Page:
Updated February. 13, 2014 05:31
The first inter-Korean high-level talks since the launch of the Park Geun-hye administration were held at the truce village of Panmunjom on Wednesday. As there was no dialogue between the two Koreas during the previous Lee Myung-bak administration, the latest talks are the first in seven years. The two sides had no predetermined agendas but are said to have exchanged their general positions on a wide range of issues including proposed family reunions, the South Korea-U.S. Key Resolve joint military exercises and the North Korean nuclear issue. It is positive that the two Koreas finally held talks after a long hiatus, it is necessary to carefully consider North Korea`s intention behind its sudden proposal of talks and take time to cool-headedly respond to it.
Reportedly, North Korea wanted to keep the talks behind closed doors. It seems that the North found something uncomfortable as Seoul insisted on making the talks public in response to Pyongyang`s offer last weekend to hold closed-doors dialogue involving a senior official from the South`s presidential office Cheong Wa Dae. Perhaps, Pyongyang had issues to address by making a deal quickly and secretly with Cheong Wa Dae. It seems that the North that much desperate. North Korea is now in complete isolation as even China, Pyongyang`s long supporter, joined the United Nations` sanctions on the North following Pyongyang`s nuclear test in February 2013. It is also in desperate need to get outside help in order to calm down its unstable internal situation revealed by the purge and execution of Jang Song Thaek, once powerful uncle-in-law of North Korean leader Kim Jong Un.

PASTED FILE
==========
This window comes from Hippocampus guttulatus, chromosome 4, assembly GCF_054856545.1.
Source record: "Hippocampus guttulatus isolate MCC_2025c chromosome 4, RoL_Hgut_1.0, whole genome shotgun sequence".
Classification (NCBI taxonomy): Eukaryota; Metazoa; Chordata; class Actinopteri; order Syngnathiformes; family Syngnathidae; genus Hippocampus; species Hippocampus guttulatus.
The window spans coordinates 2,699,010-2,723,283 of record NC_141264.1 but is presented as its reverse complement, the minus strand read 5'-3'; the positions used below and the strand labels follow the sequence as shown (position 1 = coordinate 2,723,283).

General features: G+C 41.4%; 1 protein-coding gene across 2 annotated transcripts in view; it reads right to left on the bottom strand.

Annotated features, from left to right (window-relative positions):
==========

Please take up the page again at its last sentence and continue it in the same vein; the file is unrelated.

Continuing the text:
With Kim Kyou-hyun, South Korea`s deputy chief of the National Security Council at Cheong Wa Dae, and Won Dong Yon, vice director of the United Front Department of the North`s ruling Korean Workers` Party, as the chief negotiators representing each side, respectively, the latest talks were an opportunity for the Koreas to sound out each other. A South Korean government official said, "We checked if the North, which made peace gestures, was willing to make progress in the inter-Korean relations with not words but action, and made it clear that if North Korea is willing to do so, the two sides would be able to make a breakthrough in making progress in bilateral relations." This year, North Korea expressed its willingness to improve the inter-Korean relations through Kim Jong Un`s New Year`s speech and the powerful National Defense Commission`s "important proposal," while linking the South Korea-U.S. Key Resolve joint military exercises with the proposed family reunions.
During the Lee Myung-bak administration, the inter-Korean relations were strained as Pyongyang responded with provocations to Seoul`s attempt to stop the previous administrations` unilateral aid to the North. It is natural that Seoul stopped aid to and economic cooperation with the North, which killed a South Korean tourist at Mt. Kumgang resort in North Korea, conducted nuclear tests, launched missiles, sank a South Korean naval vessel and shelled a South Korean frontline Yeonpyeong Island. While it is important to accelerate the Korean Peninsula peace process proposed by President Park Geun-hye, it would be difficult to win public support without North Korea`s apologies and promise to prevent the recurrence of such provocations. Above all, improved inter-Korean relations and peace on the peninsula are pipe dreams as long as Pyongyang clings to its nuclear program.